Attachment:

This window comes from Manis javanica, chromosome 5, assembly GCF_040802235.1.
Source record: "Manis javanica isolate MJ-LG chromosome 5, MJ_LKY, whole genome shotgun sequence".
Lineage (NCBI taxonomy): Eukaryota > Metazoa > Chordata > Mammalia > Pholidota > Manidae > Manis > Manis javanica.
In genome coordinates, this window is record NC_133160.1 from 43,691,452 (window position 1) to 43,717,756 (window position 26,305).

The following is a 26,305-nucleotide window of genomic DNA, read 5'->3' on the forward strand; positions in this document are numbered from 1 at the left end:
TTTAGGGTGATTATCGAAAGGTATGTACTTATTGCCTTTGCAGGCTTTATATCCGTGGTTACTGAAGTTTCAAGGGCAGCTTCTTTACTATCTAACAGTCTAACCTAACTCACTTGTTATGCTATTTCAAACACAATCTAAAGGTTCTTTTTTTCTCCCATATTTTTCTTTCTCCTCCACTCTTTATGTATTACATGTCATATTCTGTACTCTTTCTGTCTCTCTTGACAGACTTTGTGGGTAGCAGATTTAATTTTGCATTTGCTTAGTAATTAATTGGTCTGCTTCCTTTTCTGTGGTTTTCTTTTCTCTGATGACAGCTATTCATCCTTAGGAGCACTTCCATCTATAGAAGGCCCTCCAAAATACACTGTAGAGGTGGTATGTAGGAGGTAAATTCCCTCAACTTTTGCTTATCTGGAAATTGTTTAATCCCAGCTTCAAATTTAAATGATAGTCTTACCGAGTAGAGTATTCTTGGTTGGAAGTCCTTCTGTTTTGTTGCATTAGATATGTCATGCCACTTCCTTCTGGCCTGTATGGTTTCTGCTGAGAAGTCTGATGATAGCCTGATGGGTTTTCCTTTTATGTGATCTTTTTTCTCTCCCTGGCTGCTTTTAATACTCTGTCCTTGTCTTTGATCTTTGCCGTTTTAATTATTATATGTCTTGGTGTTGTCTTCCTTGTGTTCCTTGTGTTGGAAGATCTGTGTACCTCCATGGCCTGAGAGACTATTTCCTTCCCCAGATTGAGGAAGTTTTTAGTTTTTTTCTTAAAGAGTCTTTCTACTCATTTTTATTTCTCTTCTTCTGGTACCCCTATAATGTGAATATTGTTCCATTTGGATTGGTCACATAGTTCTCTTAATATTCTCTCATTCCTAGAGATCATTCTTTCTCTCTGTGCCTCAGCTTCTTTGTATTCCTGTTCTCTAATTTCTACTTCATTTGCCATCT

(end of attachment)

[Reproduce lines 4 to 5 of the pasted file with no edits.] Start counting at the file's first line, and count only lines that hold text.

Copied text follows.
In genome coordinates, this window is record NC_133160.1 from 43,691,452 (window position 1) to 43,717,756 (window position 26,305).

The following is a 26,305-nucleotide window of genomic DNA, read 5'->3' on the forward strand; positions in this document are numbered from 1 at the left end: